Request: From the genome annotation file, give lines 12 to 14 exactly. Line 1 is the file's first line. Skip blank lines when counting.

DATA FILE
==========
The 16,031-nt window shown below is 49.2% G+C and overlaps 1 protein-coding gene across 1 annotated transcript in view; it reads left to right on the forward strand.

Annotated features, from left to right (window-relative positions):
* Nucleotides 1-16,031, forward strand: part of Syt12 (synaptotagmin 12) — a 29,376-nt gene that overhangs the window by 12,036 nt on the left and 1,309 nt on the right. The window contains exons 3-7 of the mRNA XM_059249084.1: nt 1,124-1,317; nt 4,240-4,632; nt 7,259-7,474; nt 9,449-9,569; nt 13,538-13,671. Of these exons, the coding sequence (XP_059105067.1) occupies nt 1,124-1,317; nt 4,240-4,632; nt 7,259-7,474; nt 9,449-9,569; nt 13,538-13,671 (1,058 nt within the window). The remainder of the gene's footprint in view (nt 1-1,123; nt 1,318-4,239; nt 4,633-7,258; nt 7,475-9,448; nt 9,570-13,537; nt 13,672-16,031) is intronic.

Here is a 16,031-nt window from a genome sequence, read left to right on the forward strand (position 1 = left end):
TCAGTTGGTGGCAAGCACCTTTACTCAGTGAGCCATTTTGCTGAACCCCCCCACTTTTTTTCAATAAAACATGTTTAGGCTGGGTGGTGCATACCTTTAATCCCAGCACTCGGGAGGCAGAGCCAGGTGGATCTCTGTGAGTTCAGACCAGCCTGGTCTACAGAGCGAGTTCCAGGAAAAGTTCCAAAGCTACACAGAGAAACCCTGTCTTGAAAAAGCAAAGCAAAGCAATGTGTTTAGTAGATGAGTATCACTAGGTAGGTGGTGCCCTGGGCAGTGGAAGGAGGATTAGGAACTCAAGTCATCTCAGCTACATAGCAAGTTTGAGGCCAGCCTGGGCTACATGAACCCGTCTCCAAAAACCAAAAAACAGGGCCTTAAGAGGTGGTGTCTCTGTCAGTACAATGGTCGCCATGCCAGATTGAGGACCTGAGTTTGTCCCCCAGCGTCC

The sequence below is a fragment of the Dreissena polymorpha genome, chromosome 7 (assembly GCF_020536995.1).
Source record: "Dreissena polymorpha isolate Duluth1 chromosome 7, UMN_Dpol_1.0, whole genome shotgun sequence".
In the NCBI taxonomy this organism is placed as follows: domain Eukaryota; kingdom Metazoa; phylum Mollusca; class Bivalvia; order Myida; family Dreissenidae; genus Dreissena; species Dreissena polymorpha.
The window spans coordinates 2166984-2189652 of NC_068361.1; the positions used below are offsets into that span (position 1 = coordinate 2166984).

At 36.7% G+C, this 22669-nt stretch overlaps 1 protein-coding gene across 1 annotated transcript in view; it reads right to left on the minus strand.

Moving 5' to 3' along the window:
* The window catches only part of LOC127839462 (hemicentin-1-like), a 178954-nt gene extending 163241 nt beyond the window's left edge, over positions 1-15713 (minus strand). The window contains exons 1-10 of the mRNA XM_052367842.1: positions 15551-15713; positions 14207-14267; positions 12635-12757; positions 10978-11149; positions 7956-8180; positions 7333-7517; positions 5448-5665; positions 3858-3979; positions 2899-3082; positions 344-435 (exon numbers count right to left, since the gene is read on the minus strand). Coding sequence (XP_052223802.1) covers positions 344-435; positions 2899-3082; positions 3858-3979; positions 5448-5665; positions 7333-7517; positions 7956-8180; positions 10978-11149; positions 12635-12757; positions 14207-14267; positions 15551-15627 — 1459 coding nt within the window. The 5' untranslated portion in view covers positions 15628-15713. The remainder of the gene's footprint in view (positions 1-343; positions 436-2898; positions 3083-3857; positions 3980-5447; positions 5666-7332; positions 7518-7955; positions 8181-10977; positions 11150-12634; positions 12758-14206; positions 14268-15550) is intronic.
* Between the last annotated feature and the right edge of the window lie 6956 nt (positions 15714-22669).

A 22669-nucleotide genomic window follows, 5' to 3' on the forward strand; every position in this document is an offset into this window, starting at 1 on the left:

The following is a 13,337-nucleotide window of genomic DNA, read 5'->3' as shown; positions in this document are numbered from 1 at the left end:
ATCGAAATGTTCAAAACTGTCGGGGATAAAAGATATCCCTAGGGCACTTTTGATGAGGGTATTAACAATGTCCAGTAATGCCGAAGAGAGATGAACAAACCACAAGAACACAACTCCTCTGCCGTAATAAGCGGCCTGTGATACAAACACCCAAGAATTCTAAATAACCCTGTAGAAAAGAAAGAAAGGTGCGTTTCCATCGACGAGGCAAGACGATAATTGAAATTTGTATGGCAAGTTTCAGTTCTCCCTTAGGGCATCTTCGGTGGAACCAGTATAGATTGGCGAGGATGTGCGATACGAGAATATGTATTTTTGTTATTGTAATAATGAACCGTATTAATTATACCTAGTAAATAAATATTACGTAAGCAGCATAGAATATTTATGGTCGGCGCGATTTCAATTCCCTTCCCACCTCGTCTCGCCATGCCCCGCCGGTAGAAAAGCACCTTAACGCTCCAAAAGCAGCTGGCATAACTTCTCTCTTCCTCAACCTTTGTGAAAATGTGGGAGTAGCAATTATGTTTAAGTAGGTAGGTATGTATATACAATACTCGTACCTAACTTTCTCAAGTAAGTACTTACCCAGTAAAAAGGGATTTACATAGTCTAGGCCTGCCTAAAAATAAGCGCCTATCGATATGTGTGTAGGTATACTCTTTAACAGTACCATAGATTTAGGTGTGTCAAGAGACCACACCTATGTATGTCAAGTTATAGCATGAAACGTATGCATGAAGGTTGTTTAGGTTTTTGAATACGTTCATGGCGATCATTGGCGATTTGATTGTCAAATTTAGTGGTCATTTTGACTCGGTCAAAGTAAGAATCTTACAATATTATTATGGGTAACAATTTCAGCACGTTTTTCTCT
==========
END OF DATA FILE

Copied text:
* The window catches only part of LOC127839462 (hemicentin-1-like), a 178954-nt gene extending 163241 nt beyond the window's left edge, over positions 1-15713 (minus strand). The window contains exons 1-10 of the mRNA XM_052367842.1: positions 15551-15713; positions 14207-14267; positions 12635-12757; positions 10978-11149; positions 7956-8180; positions 7333-7517; positions 5448-5665; positions 3858-3979; positions 2899-3082; positions 344-435 (exon numbers count right to left, since the gene is read on the minus strand). Coding sequence (XP_052223802.1) covers positions 344-435; positions 2899-3082; positions 3858-3979; positions 5448-5665; positions 7333-7517; positions 7956-8180; positions 10978-11149; positions 12635-12757; positions 14207-14267; positions 15551-15627 — 1459 coding nt within the window. The 5' untranslated portion in view covers positions 15628-15713. The remainder of the gene's footprint in view (positions 1-343; positions 436-2898; positions 3083-3857; positions 3980-5447; positions 5666-7332; positions 7518-7955; positions 8181-10977; positions 11150-12634; positions 12758-14206; positions 14268-15550) is intronic.
* Between the last annotated feature and the right edge of the window lie 6956 nt (positions 15714-22669).

A 22669-nucleotide genomic window follows, 5' to 3' on the forward strand; every position in this document is an offset into this window, starting at 1 on the left: